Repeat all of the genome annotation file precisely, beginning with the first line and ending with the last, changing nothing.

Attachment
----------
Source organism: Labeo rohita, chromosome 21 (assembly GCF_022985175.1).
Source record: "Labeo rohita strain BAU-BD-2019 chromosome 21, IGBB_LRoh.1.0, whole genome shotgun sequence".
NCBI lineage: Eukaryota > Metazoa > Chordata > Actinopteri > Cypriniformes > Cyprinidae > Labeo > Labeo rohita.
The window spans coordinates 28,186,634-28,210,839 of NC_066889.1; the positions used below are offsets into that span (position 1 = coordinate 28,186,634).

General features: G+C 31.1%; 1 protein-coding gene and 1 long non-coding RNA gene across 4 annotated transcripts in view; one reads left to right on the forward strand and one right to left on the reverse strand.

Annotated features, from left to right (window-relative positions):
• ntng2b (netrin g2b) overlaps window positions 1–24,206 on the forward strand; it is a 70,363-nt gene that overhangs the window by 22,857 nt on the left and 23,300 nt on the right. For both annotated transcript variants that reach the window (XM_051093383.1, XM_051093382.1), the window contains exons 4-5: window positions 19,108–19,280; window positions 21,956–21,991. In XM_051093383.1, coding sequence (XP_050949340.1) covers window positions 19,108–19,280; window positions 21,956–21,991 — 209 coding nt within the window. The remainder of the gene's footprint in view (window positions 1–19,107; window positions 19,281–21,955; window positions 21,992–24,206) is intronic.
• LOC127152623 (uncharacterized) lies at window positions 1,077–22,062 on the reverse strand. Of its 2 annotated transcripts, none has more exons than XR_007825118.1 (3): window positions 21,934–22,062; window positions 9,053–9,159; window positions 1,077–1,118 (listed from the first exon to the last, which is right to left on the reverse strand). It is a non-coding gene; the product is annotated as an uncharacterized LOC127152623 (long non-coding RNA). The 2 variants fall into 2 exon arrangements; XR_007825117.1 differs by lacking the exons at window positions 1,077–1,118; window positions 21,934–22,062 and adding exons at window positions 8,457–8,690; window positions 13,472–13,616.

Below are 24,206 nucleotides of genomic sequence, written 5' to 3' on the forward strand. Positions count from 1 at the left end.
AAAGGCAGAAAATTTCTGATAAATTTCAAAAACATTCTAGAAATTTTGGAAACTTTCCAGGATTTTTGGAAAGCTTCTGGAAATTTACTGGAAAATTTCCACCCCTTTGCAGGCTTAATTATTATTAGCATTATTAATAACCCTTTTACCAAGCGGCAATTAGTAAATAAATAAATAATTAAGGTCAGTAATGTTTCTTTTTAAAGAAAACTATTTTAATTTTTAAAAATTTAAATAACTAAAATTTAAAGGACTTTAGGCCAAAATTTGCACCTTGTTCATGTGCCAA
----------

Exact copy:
Source organism: Labeo rohita, chromosome 21 (assembly GCF_022985175.1).
Source record: "Labeo rohita strain BAU-BD-2019 chromosome 21, IGBB_LRoh.1.0, whole genome shotgun sequence".
NCBI lineage: Eukaryota > Metazoa > Chordata > Actinopteri > Cypriniformes > Cyprinidae > Labeo > Labeo rohita.
The window spans coordinates 28,186,634-28,210,839 of NC_066889.1; the positions used below are offsets into that span (position 1 = coordinate 28,186,634).

General features: G+C 31.1%; 1 protein-coding gene and 1 long non-coding RNA gene across 4 annotated transcripts in view; one reads left to right on the forward strand and one right to left on the reverse strand.

Annotated features, from left to right (window-relative positions):
• ntng2b (netrin g2b) overlaps window positions 1–24,206 on the forward strand; it is a 70,363-nt gene that overhangs the window by 22,857 nt on the left and 23,300 nt on the right. For both annotated transcript variants that reach the window (XM_051093383.1, XM_051093382.1), the window contains exons 4-5: window positions 19,108–19,280; window positions 21,956–21,991. In XM_051093383.1, coding sequence (XP_050949340.1) covers window positions 19,108–19,280; window positions 21,956–21,991 — 209 coding nt within the window. The remainder of the gene's footprint in view (window positions 1–19,107; window positions 19,281–21,955; window positions 21,992–24,206) is intronic.
• LOC127152623 (uncharacterized) lies at window positions 1,077–22,062 on the reverse strand. Of its 2 annotated transcripts, none has more exons than XR_007825118.1 (3): window positions 21,934–22,062; window positions 9,053–9,159; window positions 1,077–1,118 (listed from the first exon to the last, which is right to left on the reverse strand). It is a non-coding gene; the product is annotated as an uncharacterized LOC127152623 (long non-coding RNA). The 2 variants fall into 2 exon arrangements; XR_007825117.1 differs by lacking the exons at window positions 1,077–1,118; window positions 21,934–22,062 and adding exons at window positions 8,457–8,690; window positions 13,472–13,616.

Below are 24,206 nucleotides of genomic sequence, written 5' to 3' on the forward strand. Positions count from 1 at the left end.
AAAGGCAGAAAATTTCTGATAAATTTCAAAAACATTCTAGAAATTTTGGAAACTTTCCAGGATTTTTGGAAAGCTTCTGGAAATTTACTGGAAAATTTCCACCCCTTTGCAGGCTTAATTATTATTAGCATTATTAATAACCCTTTTACCAAGCGGCAATTAGTAAATAAATAAATAATTAAGGTCAGTAATGTTTCTTTTTAAAGAAAACTATTTTAATTTTTAAAAATTTAAATAACTAAAATTTAAAGGACTTTAGGCCAAAATTTGCACCTTGTTCATGTGCCAA